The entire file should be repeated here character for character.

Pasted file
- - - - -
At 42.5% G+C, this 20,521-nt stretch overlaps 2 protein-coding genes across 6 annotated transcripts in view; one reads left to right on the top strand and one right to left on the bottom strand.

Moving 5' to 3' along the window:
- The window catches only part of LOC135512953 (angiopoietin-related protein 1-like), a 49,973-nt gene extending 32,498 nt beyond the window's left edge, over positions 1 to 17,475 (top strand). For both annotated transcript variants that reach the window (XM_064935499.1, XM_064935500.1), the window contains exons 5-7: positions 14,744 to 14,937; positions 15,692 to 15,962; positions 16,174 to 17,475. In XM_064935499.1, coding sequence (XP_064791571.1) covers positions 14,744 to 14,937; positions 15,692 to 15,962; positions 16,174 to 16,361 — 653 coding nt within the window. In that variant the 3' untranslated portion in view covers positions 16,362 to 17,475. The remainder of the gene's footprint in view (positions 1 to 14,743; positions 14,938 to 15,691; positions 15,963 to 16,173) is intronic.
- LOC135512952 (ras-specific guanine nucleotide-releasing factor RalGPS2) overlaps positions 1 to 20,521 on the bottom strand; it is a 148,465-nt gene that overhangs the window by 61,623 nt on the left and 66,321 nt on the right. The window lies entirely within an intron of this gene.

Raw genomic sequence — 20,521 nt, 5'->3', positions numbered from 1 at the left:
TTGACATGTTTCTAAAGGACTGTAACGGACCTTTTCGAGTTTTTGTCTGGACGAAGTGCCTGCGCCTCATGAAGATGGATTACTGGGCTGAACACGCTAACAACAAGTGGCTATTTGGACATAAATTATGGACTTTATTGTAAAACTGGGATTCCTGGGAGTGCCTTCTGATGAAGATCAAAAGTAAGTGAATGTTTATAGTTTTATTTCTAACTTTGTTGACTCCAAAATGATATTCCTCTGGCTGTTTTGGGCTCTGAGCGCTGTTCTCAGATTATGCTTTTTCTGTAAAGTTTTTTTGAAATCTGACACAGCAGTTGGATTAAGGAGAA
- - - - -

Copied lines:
At 42.5% G+C, this 20,521-nt stretch overlaps 2 protein-coding genes across 6 annotated transcripts in view; one reads left to right on the top strand and one right to left on the bottom strand.

Moving 5' to 3' along the window:
- The window catches only part of LOC135512953 (angiopoietin-related protein 1-like), a 49,973-nt gene extending 32,498 nt beyond the window's left edge, over positions 1 to 17,475 (top strand). For both annotated transcript variants that reach the window (XM_064935499.1, XM_064935500.1), the window contains exons 5-7: positions 14,744 to 14,937; positions 15,692 to 15,962; positions 16,174 to 17,475. In XM_064935499.1, coding sequence (XP_064791571.1) covers positions 14,744 to 14,937; positions 15,692 to 15,962; positions 16,174 to 16,361 — 653 coding nt within the window. In that variant the 3' untranslated portion in view covers positions 16,362 to 17,475. The remainder of the gene's footprint in view (positions 1 to 14,743; positions 14,938 to 15,691; positions 15,963 to 16,173) is intronic.
- LOC135512952 (ras-specific guanine nucleotide-releasing factor RalGPS2) overlaps positions 1 to 20,521 on the bottom strand; it is a 148,465-nt gene that overhangs the window by 61,623 nt on the left and 66,321 nt on the right. The window lies entirely within an intron of this gene.

Raw genomic sequence — 20,521 nt, 5'->3', positions numbered from 1 at the left:
TTGACATGTTTCTAAAGGACTGTAACGGACCTTTTCGAGTTTTTGTCTGGACGAAGTGCCTGCGCCTCATGAAGATGGATTACTGGGCTGAACACGCTAACAACAAGTGGCTATTTGGACATAAATTATGGACTTTATTGTAAAACTGGGATTCCTGGGAGTGCCTTCTGATGAAGATCAAAAGTAAGTGAATGTTTATAGTTTTATTTCTAACTTTGTTGACTCCAAAATGATATTCCTCTGGCTGTTTTGGGCTCTGAGCGCTGTTCTCAGATTATGCTTTTTCTGTAAAGTTTTTTTGAAATCTGACACAGCAGTTGGATTAAGGAGAA